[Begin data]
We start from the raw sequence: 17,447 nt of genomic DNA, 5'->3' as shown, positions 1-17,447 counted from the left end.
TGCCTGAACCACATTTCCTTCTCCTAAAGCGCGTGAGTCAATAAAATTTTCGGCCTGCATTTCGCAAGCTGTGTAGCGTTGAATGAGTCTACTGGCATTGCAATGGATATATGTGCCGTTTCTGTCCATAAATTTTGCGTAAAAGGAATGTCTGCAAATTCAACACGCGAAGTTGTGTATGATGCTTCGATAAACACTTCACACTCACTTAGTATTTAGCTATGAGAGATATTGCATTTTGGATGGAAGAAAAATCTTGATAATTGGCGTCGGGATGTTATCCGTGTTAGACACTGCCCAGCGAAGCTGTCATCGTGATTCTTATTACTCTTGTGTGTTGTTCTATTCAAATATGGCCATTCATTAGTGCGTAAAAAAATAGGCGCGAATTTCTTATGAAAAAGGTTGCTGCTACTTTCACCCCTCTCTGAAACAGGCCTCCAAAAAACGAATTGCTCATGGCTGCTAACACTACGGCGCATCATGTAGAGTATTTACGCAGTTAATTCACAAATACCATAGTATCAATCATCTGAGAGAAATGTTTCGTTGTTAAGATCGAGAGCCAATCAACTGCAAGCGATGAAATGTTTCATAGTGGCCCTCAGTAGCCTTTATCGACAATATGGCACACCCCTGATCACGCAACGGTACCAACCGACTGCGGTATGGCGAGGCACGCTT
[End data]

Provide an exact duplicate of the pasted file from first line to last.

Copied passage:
We start from the raw sequence: 17,447 nt of genomic DNA, 5'->3' as shown, positions 1-17,447 counted from the left end.
TGCCTGAACCACATTTCCTTCTCCTAAAGCGCGTGAGTCAATAAAATTTTCGGCCTGCATTTCGCAAGCTGTGTAGCGTTGAATGAGTCTACTGGCATTGCAATGGATATATGTGCCGTTTCTGTCCATAAATTTTGCGTAAAAGGAATGTCTGCAAATTCAACACGCGAAGTTGTGTATGATGCTTCGATAAACACTTCACACTCACTTAGTATTTAGCTATGAGAGATATTGCATTTTGGATGGAAGAAAAATCTTGATAATTGGCGTCGGGATGTTATCCGTGTTAGACACTGCCCAGCGAAGCTGTCATCGTGATTCTTATTACTCTTGTGTGTTGTTCTATTCAAATATGGCCATTCATTAGTGCGTAAAAAAATAGGCGCGAATTTCTTATGAAAAAGGTTGCTGCTACTTTCACCCCTCTCTGAAACAGGCCTCCAAAAAACGAATTGCTCATGGCTGCTAACACTACGGCGCATCATGTAGAGTATTTACGCAGTTAATTCACAAATACCATAGTATCAATCATCTGAGAGAAATGTTTCGTTGTTAAGATCGAGAGCCAATCAACTGCAAGCGATGAAATGTTTCATAGTGGCCCTCAGTAGCCTTTATCGACAATATGGCACACCCCTGATCACGCAACGGTACCAACCGACTGCGGTATGGCGAGGCACGCTT